Subrogation is a term that's well-known in insurance and legal circles but sometimes not by the policyholders who employ them. Even if it sounds complicated, it would be in your self-interest to comprehend the steps of how it works. The more you know about it, the more likely it is that an insurance lawsuit will work out in your favor.
Every insurance policy you own is an assurance that, if something bad occurs, the business on the other end of the policy will make good in one way or another in a timely manner. If your house suffers fire damage, for instance, your property insurance agrees to pay you or pay for the repairs, subject to state property damage laws.
But since ascertaining who is financially accountable for services or repairs is sometimes a tedious, lengthy affair – and delay sometimes increases the damage to the policyholder – insurance companies usually opt to pay up front and assign blame later. They then need a way to recover the costs if, when all the facts are laid out, they weren't actually in charge of the expense.
Let's Look at an Example
You are in a car accident. Another car collided with yours. Police are called, you exchange insurance details, and you go on your way. You have comprehensive insurance that pays for the repairs right away. Later it's determined that the other driver was entirely at fault and his insurance should have paid for the repair of your auto. How does your company get its funds back?
How Subrogation Works
This is where subrogation comes in. It is the way that an insurance company uses to claim payment when it pays out a claim that turned out not to be its responsibility. Some companies have in-house property damage lawyers and personal injury attorneys, or a department dedicated to subrogation; others contract with a law firm. Normally, only you can sue for damages done to your self or property. But under subrogation law, your insurer is considered to have some of your rights in exchange for making good on the damages. It can go after the money that was originally due to you, because it has covered the amount already.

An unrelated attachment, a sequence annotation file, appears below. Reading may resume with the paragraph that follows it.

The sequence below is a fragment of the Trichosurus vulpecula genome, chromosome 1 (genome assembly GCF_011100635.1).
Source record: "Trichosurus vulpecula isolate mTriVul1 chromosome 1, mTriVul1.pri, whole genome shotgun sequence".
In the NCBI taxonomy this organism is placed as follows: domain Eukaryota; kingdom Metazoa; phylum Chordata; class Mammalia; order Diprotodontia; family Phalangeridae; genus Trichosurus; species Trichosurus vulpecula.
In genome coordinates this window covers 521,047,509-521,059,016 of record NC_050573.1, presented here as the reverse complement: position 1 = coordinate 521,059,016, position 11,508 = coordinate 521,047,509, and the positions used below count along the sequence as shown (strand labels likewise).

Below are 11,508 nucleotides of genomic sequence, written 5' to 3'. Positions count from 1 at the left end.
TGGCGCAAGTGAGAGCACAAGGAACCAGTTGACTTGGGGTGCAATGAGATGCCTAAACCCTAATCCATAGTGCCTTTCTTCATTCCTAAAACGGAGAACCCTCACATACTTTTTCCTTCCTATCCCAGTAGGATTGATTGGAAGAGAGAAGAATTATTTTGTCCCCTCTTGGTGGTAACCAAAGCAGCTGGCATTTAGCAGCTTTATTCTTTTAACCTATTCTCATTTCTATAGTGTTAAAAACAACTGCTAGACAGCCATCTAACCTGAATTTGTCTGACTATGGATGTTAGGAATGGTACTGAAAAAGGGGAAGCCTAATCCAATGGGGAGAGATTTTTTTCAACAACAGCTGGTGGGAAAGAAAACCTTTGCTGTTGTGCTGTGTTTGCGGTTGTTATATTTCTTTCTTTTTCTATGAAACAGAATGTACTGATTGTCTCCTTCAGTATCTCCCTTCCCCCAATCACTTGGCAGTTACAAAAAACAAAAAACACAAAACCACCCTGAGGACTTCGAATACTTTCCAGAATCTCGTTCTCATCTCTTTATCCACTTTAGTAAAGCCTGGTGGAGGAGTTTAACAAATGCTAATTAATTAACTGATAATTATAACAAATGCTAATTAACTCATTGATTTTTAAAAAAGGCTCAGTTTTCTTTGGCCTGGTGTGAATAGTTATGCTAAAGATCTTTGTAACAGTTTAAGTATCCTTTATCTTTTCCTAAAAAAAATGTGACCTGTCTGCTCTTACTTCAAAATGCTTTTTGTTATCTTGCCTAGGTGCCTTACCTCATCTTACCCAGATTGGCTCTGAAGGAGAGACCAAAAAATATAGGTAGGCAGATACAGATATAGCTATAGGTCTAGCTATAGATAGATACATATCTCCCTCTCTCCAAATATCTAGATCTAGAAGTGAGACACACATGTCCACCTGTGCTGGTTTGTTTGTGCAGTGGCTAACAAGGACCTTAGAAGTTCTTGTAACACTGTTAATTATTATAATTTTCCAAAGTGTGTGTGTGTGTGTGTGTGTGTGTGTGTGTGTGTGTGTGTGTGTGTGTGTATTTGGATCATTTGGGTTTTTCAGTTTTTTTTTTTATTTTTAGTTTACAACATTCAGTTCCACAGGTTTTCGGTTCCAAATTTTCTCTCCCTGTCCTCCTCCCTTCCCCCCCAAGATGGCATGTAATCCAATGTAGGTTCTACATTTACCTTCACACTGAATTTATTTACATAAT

Why Should I Care?
For one thing, if you have a deductible, it wasn't just your insurer that had to pay. In a $10,000 accident with a $1,000 deductible, you lost some money too – namely, $1,000. If your insurance company is timid on any subrogation case it might not win, it might opt to recoup its costs by increasing your premiums and call it a day. On the other hand, if it has a knowledgeable legal team and pursues those cases efficiently, it is doing you a favor as well as itself. If all of the money is recovered, you will get your full deductible back. If it recovers half (for instance, in a case where you are found one-half at fault), you'll typically get half your deductible back, based on the laws in most states.
Moreover, if the total cost of an accident is more than your maximum coverage amount, you could be in for a stiff bill. If your insurance company or its property damage lawyers, such as accidentes de autos Marietta GA, pursue subrogation and wins, it will recover your costs as well as its own.
All insurers are not created equal. When comparing, it's worth looking up the reputations of competing agencies to find out whether they pursue legitimate subrogation claims; if they do so without delay; if they keep their clients updated as the case goes on; and if they then process successfully won reimbursements quickly so that you can get your money back and move on with your life. If, instead, an insurer has a record of paying out claims that aren't its responsibility and then protecting its profit margin by raising your premiums, you'll feel the sting later.